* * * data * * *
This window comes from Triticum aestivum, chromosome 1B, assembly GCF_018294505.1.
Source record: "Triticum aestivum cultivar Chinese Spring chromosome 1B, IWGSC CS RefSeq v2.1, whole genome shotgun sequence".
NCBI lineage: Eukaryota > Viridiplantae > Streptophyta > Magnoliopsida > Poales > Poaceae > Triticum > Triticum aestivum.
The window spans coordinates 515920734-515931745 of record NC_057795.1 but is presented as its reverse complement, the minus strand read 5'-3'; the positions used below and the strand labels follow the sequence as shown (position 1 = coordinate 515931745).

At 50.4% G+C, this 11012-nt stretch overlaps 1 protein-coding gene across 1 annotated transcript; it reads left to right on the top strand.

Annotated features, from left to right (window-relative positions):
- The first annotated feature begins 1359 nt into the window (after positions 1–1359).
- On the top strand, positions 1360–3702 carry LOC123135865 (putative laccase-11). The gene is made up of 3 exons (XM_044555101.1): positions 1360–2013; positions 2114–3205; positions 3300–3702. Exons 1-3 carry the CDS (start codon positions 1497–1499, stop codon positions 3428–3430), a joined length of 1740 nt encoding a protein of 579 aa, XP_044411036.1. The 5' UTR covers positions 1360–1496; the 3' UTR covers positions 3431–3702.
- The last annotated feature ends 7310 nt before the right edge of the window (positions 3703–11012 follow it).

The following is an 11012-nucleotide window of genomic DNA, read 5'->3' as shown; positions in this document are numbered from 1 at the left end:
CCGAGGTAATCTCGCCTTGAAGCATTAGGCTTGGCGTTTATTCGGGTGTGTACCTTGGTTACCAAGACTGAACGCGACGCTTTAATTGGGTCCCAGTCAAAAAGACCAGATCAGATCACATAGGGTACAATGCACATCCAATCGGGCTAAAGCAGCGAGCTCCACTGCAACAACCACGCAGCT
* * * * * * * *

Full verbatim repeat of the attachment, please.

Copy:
This window comes from Triticum aestivum, chromosome 1B, assembly GCF_018294505.1.
Source record: "Triticum aestivum cultivar Chinese Spring chromosome 1B, IWGSC CS RefSeq v2.1, whole genome shotgun sequence".
NCBI lineage: Eukaryota > Viridiplantae > Streptophyta > Magnoliopsida > Poales > Poaceae > Triticum > Triticum aestivum.
The window spans coordinates 515920734-515931745 of record NC_057795.1 but is presented as its reverse complement, the minus strand read 5'-3'; the positions used below and the strand labels follow the sequence as shown (position 1 = coordinate 515931745).

At 50.4% G+C, this 11012-nt stretch overlaps 1 protein-coding gene across 1 annotated transcript; it reads left to right on the top strand.

Annotated features, from left to right (window-relative positions):
- The first annotated feature begins 1359 nt into the window (after positions 1–1359).
- On the top strand, positions 1360–3702 carry LOC123135865 (putative laccase-11). The gene is made up of 3 exons (XM_044555101.1): positions 1360–2013; positions 2114–3205; positions 3300–3702. Exons 1-3 carry the CDS (start codon positions 1497–1499, stop codon positions 3428–3430), a joined length of 1740 nt encoding a protein of 579 aa, XP_044411036.1. The 5' UTR covers positions 1360–1496; the 3' UTR covers positions 3431–3702.
- The last annotated feature ends 7310 nt before the right edge of the window (positions 3703–11012 follow it).

The following is an 11012-nucleotide window of genomic DNA, read 5'->3' as shown; positions in this document are numbered from 1 at the left end:
CCGAGGTAATCTCGCCTTGAAGCATTAGGCTTGGCGTTTATTCGGGTGTGTACCTTGGTTACCAAGACTGAACGCGACGCTTTAATTGGGTCCCAGTCAAAAAGACCAGATCAGATCACATAGGGTACAATGCACATCCAATCGGGCTAAAGCAGCGAGCTCCACTGCAACAACCACGCAGCT